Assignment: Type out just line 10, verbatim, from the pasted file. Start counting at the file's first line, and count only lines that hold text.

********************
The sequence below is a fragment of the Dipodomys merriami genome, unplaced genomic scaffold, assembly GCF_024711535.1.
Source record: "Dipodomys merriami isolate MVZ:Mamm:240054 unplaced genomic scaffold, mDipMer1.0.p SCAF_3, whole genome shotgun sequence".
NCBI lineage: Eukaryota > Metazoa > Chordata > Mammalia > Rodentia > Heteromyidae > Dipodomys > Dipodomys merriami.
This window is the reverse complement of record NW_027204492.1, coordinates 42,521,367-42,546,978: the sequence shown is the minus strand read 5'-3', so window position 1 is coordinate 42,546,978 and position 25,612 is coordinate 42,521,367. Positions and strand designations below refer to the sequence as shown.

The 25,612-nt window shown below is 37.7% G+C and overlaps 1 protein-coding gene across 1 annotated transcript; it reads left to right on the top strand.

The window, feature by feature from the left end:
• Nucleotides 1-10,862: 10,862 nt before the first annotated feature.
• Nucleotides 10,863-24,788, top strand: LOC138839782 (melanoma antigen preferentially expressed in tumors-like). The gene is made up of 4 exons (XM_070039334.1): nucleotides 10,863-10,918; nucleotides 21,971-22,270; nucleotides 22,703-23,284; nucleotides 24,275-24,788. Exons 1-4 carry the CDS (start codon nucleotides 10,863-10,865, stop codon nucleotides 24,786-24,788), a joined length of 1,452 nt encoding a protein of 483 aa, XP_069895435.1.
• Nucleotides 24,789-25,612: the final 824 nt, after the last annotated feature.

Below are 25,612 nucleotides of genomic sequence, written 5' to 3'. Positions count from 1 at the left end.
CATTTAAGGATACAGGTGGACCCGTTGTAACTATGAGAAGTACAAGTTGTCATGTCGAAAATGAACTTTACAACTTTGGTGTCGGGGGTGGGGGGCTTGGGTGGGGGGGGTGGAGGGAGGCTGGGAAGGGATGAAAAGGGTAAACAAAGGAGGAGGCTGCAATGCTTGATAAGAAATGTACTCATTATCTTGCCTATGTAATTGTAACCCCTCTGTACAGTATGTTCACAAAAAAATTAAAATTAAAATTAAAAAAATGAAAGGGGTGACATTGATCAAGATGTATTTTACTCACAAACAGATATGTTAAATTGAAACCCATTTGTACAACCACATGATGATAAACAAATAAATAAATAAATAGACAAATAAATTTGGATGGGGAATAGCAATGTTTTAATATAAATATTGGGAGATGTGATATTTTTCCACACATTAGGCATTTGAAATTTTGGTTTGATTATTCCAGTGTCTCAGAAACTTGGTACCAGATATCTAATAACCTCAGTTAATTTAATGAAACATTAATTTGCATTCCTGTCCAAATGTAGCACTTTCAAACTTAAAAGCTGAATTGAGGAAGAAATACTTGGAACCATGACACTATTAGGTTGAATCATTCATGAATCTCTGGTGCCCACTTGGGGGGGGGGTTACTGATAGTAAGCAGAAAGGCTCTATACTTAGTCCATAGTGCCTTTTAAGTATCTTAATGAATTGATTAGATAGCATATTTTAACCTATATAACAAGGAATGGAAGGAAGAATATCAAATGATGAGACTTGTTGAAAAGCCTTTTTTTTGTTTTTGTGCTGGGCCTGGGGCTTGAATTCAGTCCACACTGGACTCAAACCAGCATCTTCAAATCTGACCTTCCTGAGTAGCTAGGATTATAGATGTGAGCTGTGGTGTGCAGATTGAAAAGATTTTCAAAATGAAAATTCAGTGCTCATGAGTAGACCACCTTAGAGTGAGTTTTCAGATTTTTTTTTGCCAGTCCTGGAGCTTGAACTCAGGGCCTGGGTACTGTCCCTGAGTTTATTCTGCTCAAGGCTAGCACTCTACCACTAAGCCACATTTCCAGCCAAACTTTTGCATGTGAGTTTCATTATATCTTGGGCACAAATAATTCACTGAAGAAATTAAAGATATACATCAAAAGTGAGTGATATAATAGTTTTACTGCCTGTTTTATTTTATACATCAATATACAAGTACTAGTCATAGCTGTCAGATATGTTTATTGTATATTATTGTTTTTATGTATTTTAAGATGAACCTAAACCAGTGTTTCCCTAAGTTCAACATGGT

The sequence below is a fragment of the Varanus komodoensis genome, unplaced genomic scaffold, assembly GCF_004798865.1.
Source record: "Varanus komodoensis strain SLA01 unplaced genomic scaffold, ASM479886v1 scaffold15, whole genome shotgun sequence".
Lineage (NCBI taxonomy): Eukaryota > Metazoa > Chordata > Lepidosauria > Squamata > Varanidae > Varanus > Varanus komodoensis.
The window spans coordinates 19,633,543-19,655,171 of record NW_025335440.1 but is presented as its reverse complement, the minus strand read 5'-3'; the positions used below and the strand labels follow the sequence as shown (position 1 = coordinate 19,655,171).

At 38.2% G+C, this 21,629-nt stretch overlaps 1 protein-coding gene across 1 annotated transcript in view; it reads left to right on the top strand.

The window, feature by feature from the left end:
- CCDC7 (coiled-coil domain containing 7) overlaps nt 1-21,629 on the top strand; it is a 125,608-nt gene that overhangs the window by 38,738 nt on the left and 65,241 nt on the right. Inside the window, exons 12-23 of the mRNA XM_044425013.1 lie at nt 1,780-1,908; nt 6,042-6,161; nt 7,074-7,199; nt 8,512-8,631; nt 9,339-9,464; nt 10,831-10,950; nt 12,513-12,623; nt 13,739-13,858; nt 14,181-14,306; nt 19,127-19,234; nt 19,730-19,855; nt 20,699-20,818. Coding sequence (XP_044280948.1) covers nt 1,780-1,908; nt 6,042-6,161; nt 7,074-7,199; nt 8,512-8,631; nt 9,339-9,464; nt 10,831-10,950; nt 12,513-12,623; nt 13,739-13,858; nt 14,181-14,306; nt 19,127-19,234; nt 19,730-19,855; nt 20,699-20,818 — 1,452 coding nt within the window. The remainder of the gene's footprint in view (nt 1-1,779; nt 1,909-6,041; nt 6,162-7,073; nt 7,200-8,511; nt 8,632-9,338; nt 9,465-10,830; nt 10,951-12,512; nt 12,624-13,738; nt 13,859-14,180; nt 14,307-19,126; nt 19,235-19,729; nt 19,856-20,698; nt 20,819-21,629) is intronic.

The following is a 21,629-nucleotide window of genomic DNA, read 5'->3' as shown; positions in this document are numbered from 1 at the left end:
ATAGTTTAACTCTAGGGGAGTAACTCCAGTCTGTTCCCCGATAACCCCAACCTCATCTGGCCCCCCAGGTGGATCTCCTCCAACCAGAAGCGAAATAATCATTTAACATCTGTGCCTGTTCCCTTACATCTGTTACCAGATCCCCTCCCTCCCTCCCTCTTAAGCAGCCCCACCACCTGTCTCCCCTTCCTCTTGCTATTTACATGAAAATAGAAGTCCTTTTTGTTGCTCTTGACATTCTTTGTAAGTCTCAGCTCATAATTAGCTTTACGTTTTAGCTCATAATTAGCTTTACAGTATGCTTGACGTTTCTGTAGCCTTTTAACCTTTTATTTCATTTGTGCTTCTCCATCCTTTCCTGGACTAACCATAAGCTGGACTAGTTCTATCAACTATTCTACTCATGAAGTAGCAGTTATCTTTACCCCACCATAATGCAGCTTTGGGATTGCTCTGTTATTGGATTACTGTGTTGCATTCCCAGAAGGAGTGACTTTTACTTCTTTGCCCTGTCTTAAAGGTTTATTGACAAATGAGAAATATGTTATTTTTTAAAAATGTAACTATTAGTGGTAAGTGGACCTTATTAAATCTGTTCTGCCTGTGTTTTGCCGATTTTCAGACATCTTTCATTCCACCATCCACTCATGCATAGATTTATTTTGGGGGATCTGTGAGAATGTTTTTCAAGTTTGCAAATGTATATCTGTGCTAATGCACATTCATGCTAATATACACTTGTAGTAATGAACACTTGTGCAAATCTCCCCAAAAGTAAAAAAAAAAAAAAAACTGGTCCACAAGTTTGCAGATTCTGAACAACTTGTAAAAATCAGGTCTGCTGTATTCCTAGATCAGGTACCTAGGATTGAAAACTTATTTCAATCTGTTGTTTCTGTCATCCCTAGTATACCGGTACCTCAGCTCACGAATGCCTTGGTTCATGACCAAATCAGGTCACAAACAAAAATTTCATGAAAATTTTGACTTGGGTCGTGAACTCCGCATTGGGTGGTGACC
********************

Below are 25,612 nucleotides of genomic sequence, written 5' to 3'. Positions count from 1 at the left end.